The Board affirmed Section 2(d) refusals to register the mark DEAD BIRD BREWING COMPANY (standard characters) [BREWING COMPANY disclaimed] and the design mark shown below, for beer, in view of the registered mark DEADBIRD for wines. Applicant submitted evidence of several dozen registrations and uses of mark for beer owned by one entity and for wine by a different entity, but the Board was unmoved. In re Dead Bird Brewing, LLC, Serial Nos. 87140389 and 87140417 (June 13, 2018) ]not precedential] (Opinion by Judge Thomas W. Wellington).

The Marks: Not surprisingly, the Board found the words DEAD BIRD to be the dominant portion of applicant's mark DEAD BIRD BREWING COMPANY, since BREWING COMPANY is disclaimed and since DEAD BIRD is located as the first part of the mark. The word marks at issue both connote a "dead bird," and the term has no significance in connection with beer or wine. In sum, the marks are "extremely similar." Consumers may believe that the added term BREWING COMPANY "is simply being used in connection with a variant mark to designate Registrant's attempt at brewing beer, a concept that would be plausible in the minds of the relevant consumers."

As to applicant's design mark, it is the pictorial equivalent of the words "dead bird." Under the doctrine of legal equivalents, a pictorial depiction and equivalent wording are likely to make the same mental impression on purchasers. Applicant described the mark as an "upside down dead bird." Consumers are likely to use the words "the dead bird design (or mark or logo)" when describing applicant's mark, and are likely to ask for "dead bird beer" when ordering the product. The Board therefore found the similarity between this mark and the cited mark to be "very strong."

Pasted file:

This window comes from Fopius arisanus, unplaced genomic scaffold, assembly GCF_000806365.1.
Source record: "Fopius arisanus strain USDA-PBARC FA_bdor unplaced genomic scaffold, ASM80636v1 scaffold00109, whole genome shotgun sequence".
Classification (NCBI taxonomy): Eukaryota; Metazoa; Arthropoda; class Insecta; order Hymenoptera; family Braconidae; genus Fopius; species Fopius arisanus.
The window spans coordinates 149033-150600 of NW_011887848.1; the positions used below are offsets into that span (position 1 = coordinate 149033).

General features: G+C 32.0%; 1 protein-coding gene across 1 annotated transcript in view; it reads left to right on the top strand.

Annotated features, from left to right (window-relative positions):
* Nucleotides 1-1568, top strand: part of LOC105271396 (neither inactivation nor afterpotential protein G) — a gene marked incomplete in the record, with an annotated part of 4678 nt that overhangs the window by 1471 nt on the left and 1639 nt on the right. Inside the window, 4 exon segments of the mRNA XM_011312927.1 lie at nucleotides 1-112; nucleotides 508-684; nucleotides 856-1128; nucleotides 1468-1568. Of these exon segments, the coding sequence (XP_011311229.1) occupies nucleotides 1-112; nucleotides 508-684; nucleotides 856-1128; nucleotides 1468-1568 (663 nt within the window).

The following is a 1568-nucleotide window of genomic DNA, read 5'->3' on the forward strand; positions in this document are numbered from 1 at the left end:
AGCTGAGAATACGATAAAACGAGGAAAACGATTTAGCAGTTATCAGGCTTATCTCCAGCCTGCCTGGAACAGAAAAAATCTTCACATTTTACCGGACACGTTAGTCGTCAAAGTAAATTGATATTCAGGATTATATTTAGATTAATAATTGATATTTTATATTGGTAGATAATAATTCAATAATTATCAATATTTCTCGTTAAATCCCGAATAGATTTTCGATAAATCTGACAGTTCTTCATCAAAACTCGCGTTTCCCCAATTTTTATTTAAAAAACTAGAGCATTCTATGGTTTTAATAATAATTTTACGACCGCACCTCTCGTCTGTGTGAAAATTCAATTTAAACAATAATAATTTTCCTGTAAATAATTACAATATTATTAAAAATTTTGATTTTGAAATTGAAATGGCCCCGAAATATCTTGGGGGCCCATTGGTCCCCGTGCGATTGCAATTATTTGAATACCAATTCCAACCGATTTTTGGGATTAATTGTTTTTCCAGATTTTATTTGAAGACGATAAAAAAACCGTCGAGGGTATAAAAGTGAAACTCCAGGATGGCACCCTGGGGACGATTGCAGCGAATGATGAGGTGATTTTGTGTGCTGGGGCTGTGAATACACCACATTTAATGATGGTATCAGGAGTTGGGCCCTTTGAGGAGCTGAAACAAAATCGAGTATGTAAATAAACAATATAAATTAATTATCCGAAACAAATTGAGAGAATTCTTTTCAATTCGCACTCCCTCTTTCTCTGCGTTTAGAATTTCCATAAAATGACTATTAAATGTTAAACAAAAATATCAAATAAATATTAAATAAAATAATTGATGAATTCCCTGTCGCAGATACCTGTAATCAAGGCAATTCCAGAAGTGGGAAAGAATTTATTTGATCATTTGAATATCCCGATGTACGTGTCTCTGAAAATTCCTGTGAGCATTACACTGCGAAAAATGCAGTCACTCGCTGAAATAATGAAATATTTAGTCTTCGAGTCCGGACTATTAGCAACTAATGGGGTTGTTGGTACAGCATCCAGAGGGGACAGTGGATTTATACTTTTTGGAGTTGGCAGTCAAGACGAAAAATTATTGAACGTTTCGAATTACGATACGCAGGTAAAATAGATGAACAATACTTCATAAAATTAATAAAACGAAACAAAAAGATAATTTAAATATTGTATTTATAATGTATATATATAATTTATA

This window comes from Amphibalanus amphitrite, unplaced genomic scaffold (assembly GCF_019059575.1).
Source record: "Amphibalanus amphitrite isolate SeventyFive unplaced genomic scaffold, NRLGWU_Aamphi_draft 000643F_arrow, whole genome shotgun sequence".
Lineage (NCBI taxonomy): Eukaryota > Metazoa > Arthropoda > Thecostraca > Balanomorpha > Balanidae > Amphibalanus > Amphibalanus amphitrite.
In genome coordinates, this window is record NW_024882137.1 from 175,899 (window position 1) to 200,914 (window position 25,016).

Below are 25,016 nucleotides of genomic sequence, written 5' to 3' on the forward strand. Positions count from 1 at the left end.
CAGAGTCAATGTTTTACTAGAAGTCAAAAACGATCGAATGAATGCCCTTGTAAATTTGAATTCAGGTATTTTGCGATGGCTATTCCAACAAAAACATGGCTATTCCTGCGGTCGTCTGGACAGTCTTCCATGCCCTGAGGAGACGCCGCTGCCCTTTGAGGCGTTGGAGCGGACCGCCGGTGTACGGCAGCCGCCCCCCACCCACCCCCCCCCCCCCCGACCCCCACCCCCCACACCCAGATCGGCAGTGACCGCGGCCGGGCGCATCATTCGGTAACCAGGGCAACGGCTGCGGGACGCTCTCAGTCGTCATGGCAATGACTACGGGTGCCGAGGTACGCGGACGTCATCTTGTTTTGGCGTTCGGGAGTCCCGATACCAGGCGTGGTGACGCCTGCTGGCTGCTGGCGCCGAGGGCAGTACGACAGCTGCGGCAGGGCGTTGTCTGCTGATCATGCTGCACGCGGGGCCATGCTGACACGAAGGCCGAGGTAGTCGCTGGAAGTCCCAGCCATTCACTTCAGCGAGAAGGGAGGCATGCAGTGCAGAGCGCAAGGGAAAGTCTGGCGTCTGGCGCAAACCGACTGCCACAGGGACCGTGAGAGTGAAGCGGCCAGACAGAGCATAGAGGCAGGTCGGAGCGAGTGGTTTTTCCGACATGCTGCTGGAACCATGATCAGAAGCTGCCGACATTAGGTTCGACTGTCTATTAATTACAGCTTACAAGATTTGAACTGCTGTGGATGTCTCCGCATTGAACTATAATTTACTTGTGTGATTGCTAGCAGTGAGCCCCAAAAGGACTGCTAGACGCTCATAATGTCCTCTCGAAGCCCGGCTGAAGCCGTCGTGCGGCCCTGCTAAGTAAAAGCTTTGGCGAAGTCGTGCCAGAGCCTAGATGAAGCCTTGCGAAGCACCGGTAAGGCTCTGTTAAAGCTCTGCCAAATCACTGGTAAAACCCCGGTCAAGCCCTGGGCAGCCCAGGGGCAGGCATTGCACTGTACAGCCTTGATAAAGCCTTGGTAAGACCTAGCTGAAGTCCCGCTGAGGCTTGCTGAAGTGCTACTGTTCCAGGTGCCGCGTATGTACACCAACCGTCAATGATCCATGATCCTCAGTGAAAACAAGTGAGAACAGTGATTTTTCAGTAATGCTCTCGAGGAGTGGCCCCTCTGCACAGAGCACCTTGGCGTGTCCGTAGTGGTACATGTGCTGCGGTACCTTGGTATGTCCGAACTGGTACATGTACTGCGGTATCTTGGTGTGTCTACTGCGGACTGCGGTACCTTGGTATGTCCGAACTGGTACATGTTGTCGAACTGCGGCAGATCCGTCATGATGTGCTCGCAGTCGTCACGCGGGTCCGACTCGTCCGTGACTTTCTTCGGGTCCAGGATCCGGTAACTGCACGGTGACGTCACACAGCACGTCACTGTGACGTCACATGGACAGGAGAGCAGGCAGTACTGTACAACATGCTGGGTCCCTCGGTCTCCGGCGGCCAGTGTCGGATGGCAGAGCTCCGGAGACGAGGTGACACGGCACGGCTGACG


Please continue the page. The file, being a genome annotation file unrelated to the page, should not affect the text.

The Goods: In demonstrating the relatedness of beer and wine, Examining Attorney Amy E. Thomas relied on 24 use-based registrations covering both, on websites showing beer and wine featured in festivals, on websites showing beer and wind made and offered by a single entity under the same mark, and on websites advertising retail establishments that feature beer and wine.

Applicant acknowledged that the Board has often found beer and wine to be related for purposes of its likelihood of confusion analysis. However, applicant argued that the record here demonstrates that the goods are not related. It relied primarily on the contention that the same, or very similar, mark is used or registered by one entity for beer and by a different entity for wine (including some 60 pairs of registered marks and approximately 30 websites).